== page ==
On or about July 7, 1999, Ruggeri called a meeting with Vara, at which were also present Fonos, acting as Vara's union representative, and Janice Filmer, a supervisory employee at the Islip Facility, who attended at Ruggeri's request. (Stock Decl. Ex. E, Ruggeri Dep. 172:2-7; Ex. N, Hilmer Dep. 35:11-36:2.) At the meeting, Ruggeri questioned Vara about the rumor of the affair between Napurano and Tsokris and asked her from whom she had heard the rumor. Vara answered variously that she did not know, did not remember, and did not wish to break any confidences or get another co-worker in trouble. Vara eventually allowed that she may have heard the rumor from another ATCS at the Islip Facility, Bonnie Yancoskie. (Pl. Aff. ¶ 45.) This employee was apparently never interviewed in connection with the investigation, because Vara had not identified her with certainty. (Stock Decl. Ex. E, Ruggeri Dep. 176:5-25.) In August 1999, Vara learned both that Tsokris had filed a complaint against her and that Ruggeri had proposed to suspend her for 30 days for her comments about Napurano's and Fonos' vacation and about the affair rumor. (Pl. Aff. at ¶¶ 50, 52.) Ruggeri based the proposal on his stated conclusion that Vara had violated six of the rules of conduct governing FAA employees, including sexual harassment; negligent performance resulting in injury; disreputable conduct to or about other individuals while on duty; making false or unfounded statements about other employees; intentional falsification, misstatement, or concealment of material fact in connection with employment; and negligent or careless work performance resulting in waste of public funds or resources. (Parker Decl. Ex. 6, 12.) From the table of penalties provided as an appendix to the FAA's conduct and discipline materials, Ruggeri allegedly chose a penalty in the middle of the range prescribed for a first offense for each of the six named violations. (Parker Decl. Ex. 6; Stock Decl. Ex. E, Ruggeri Dep. 141:17-24.)

  After Ruggeri informed Human Resource Management of his proposed penalty, and submitted the documentary basis therefor, he was informed by an employee of that department that it was the responsibility of Vara's first-line supervisor, Horne, to propose any disciplinary action. Ruggeri, therefore, turned over the results of his investigation to Horne. (Stock Decl. Ex. F, Ruggeri DOT Aff. 7.) Horne did not investigate further, but relied on the facts gathered by Ruggeri before deciding what action to take. (Stock Decl. Ex. G, Horne Dep. 32:19-23.) On or about October 26, 1999, Horne delivered a memo to Vara stating that she proposed to suspend Vara for three days for violating one FAA rule of conduct: "making false or unfounded statements about other employees." (Parker Decl. Ex. 18.) Horne wrote that in determining the appropriate penalty, she considered "your deliberate disregard for the reputation of others and the negative impact your comments has [sic] had on your co-workers." (Id.) The penalty prescribed by the table of penalties appended to the FAA's conduct and discipline materials for "making false or suspension [sic] unfounded statements about other employees" is a letter of reprimand for a first offense, although supervisors are permitted to deviate from the guide as circumstances require. (Parker Decl. Ex. 6.)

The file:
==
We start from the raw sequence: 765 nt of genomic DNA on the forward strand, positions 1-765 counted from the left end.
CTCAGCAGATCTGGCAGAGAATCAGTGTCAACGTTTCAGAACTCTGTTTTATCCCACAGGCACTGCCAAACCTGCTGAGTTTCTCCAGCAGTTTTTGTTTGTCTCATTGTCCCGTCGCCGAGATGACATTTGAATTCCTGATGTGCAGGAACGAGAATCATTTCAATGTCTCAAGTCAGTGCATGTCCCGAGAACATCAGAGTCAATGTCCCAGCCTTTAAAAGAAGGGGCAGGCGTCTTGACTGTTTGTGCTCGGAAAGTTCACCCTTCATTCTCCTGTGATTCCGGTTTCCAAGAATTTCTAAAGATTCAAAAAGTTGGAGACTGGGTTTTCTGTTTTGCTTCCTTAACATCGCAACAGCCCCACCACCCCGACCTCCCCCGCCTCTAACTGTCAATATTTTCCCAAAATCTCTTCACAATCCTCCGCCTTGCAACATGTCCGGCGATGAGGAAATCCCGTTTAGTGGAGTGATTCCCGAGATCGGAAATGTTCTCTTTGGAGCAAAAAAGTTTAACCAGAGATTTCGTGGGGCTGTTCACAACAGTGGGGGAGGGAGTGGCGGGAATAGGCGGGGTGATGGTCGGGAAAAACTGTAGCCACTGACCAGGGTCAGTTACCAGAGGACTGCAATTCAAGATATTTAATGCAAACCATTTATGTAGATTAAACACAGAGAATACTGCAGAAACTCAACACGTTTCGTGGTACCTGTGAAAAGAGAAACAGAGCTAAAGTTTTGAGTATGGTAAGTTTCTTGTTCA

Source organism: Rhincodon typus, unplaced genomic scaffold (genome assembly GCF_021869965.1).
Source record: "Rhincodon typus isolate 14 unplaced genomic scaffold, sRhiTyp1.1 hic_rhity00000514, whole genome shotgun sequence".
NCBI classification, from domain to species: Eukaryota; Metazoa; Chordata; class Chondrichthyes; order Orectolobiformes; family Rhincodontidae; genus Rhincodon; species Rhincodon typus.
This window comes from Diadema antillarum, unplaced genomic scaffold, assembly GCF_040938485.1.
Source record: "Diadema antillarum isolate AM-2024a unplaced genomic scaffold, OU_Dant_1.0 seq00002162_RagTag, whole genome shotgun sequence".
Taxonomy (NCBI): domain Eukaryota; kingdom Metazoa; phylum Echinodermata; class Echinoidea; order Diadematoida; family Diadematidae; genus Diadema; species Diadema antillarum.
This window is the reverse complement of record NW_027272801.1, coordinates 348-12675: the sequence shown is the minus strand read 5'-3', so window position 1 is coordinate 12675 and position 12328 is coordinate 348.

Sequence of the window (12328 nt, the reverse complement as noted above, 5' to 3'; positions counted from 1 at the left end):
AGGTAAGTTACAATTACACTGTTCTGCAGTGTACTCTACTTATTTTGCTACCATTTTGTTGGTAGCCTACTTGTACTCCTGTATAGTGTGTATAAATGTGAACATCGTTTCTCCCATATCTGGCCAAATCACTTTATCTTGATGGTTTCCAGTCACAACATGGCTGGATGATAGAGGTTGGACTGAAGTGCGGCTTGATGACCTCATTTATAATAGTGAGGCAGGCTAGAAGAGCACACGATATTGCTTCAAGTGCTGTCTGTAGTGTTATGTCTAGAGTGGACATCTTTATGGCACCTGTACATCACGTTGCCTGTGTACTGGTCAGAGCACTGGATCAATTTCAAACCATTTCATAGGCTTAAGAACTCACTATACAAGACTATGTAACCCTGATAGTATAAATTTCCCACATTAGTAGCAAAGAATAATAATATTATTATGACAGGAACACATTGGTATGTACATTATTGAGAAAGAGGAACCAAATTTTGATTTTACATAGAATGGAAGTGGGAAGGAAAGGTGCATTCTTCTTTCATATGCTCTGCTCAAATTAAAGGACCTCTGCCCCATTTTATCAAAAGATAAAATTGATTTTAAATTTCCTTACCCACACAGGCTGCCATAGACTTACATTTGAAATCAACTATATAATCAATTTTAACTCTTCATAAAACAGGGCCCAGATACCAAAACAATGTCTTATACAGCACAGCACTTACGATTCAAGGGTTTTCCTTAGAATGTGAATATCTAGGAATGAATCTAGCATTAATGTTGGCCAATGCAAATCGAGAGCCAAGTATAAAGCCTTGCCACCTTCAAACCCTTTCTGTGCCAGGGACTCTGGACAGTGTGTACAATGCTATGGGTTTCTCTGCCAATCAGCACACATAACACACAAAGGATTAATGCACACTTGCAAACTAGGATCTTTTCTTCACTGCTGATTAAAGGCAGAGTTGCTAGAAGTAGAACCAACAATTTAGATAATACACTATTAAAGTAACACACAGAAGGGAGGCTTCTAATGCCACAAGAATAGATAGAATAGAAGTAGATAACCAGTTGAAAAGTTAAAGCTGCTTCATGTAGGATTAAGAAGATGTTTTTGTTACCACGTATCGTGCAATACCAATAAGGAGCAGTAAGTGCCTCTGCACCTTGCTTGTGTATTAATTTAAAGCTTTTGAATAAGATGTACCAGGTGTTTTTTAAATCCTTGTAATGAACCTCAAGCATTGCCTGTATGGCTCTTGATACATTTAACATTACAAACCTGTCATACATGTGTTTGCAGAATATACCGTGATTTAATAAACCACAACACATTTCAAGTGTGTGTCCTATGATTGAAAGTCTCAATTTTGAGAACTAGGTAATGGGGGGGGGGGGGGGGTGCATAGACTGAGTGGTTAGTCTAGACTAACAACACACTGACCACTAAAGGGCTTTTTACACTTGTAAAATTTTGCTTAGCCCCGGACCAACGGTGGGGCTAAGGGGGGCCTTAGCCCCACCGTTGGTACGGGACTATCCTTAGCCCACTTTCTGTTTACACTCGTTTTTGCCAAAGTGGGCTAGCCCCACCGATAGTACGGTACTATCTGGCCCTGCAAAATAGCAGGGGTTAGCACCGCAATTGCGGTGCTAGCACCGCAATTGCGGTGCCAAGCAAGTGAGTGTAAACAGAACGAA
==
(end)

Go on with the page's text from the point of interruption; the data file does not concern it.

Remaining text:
Vara responded with a memo dated December 1, 1999, disputing the factual bases for the proposed action, and stating that "I have been singled out for this punishment since I have repeatedly complained about the lack of impartial and effective union representation at this facility" and "I believe that this proposed disciplinary action is an attempt by management to discredit me at a time when I am bidding on staff and supervisory positions." (Parker Decl. Ex. 20.) Horne nonetheless issued a memo dated December 10, 1999, stating that she had found the reasons for the suspension to be supported by the facts, and that Vara would be suspended for three days. (Parker Decl. Ex. 21.) After she received Horne's memo, Vara became visibly upset, and was taken to a medical center for treatment of physical manifestations of that distress. (Parker Decl. Ex. 19.)*fn4

  Vara claims that the disciplinary action taken against her by defendant was contrary to the FAA's own regulations both because the penalty was excessive and because it was based on an incomplete, biased, and improperly conducted investigation. She also asserts that supervisors treated her conduct with far more severity than they did the comparable misconduct of her co-workers, and that that disparity was motivated by gender- and age-based discrimination. (Pl. Opp. Mem. 21-24.)

  B. The Failure to Select